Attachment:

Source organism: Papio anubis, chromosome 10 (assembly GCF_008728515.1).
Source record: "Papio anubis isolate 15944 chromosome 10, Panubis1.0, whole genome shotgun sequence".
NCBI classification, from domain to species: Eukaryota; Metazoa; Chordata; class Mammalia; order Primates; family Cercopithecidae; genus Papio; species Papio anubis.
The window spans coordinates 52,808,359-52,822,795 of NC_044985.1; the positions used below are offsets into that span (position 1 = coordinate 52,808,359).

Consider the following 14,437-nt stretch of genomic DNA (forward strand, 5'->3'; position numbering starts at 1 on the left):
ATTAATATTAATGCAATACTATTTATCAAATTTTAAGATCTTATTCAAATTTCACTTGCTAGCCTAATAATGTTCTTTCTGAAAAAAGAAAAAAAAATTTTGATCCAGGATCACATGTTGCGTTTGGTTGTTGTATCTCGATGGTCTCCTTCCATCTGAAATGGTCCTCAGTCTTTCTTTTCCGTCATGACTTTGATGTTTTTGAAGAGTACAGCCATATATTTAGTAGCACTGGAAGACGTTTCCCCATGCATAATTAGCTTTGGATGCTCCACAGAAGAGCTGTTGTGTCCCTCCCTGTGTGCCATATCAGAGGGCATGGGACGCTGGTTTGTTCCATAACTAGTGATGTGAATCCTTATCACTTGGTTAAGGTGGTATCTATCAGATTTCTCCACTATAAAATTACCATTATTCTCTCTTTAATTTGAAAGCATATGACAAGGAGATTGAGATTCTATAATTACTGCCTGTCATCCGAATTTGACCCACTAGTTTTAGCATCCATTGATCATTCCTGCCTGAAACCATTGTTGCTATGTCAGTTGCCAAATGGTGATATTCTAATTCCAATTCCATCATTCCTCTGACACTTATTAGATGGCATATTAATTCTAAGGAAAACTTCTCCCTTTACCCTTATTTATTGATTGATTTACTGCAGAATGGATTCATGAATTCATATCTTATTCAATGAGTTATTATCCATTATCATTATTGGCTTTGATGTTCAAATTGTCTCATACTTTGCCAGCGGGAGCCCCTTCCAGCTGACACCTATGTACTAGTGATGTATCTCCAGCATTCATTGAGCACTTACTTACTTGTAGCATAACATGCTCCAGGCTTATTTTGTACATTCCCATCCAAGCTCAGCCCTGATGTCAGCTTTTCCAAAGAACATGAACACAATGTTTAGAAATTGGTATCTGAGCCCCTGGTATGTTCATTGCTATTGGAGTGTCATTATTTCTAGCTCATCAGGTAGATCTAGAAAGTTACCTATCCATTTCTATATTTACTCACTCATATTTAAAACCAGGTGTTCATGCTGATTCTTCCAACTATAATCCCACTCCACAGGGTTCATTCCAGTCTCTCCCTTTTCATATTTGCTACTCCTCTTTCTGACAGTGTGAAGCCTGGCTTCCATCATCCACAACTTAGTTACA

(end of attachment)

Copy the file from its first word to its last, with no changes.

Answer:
Source organism: Papio anubis, chromosome 10 (assembly GCF_008728515.1).
Source record: "Papio anubis isolate 15944 chromosome 10, Panubis1.0, whole genome shotgun sequence".
NCBI classification, from domain to species: Eukaryota; Metazoa; Chordata; class Mammalia; order Primates; family Cercopithecidae; genus Papio; species Papio anubis.
The window spans coordinates 52,808,359-52,822,795 of NC_044985.1; the positions used below are offsets into that span (position 1 = coordinate 52,808,359).

Consider the following 14,437-nt stretch of genomic DNA (forward strand, 5'->3'; position numbering starts at 1 on the left):
ATTAATATTAATGCAATACTATTTATCAAATTTTAAGATCTTATTCAAATTTCACTTGCTAGCCTAATAATGTTCTTTCTGAAAAAAGAAAAAAAAATTTTGATCCAGGATCACATGTTGCGTTTGGTTGTTGTATCTCGATGGTCTCCTTCCATCTGAAATGGTCCTCAGTCTTTCTTTTCCGTCATGACTTTGATGTTTTTGAAGAGTACAGCCATATATTTAGTAGCACTGGAAGACGTTTCCCCATGCATAATTAGCTTTGGATGCTCCACAGAAGAGCTGTTGTGTCCCTCCCTGTGTGCCATATCAGAGGGCATGGGACGCTGGTTTGTTCCATAACTAGTGATGTGAATCCTTATCACTTGGTTAAGGTGGTATCTATCAGATTTCTCCACTATAAAATTACCATTATTCTCTCTTTAATTTGAAAGCATATGACAAGGAGATTGAGATTCTATAATTACTGCCTGTCATCCGAATTTGACCCACTAGTTTTAGCATCCATTGATCATTCCTGCCTGAAACCATTGTTGCTATGTCAGTTGCCAAATGGTGATATTCTAATTCCAATTCCATCATTCCTCTGACACTTATTAGATGGCATATTAATTCTAAGGAAAACTTCTCCCTTTACCCTTATTTATTGATTGATTTACTGCAGAATGGATTCATGAATTCATATCTTATTCAATGAGTTATTATCCATTATCATTATTGGCTTTGATGTTCAAATTGTCTCATACTTTGCCAGCGGGAGCCCCTTCCAGCTGACACCTATGTACTAGTGATGTATCTCCAGCATTCATTGAGCACTTACTTACTTGTAGCATAACATGCTCCAGGCTTATTTTGTACATTCCCATCCAAGCTCAGCCCTGATGTCAGCTTTTCCAAAGAACATGAACACAATGTTTAGAAATTGGTATCTGAGCCCCTGGTATGTTCATTGCTATTGGAGTGTCATTATTTCTAGCTCATCAGGTAGATCTAGAAAGTTACCTATCCATTTCTATATTTACTCACTCATATTTAAAACCAGGTGTTCATGCTGATTCTTCCAACTATAATCCCACTCCACAGGGTTCATTCCAGTCTCTCCCTTTTCATATTTGCTACTCCTCTTTCTGACAGTGTGAAGCCTGGCTTCCATCATCCACAACTTAGTTACA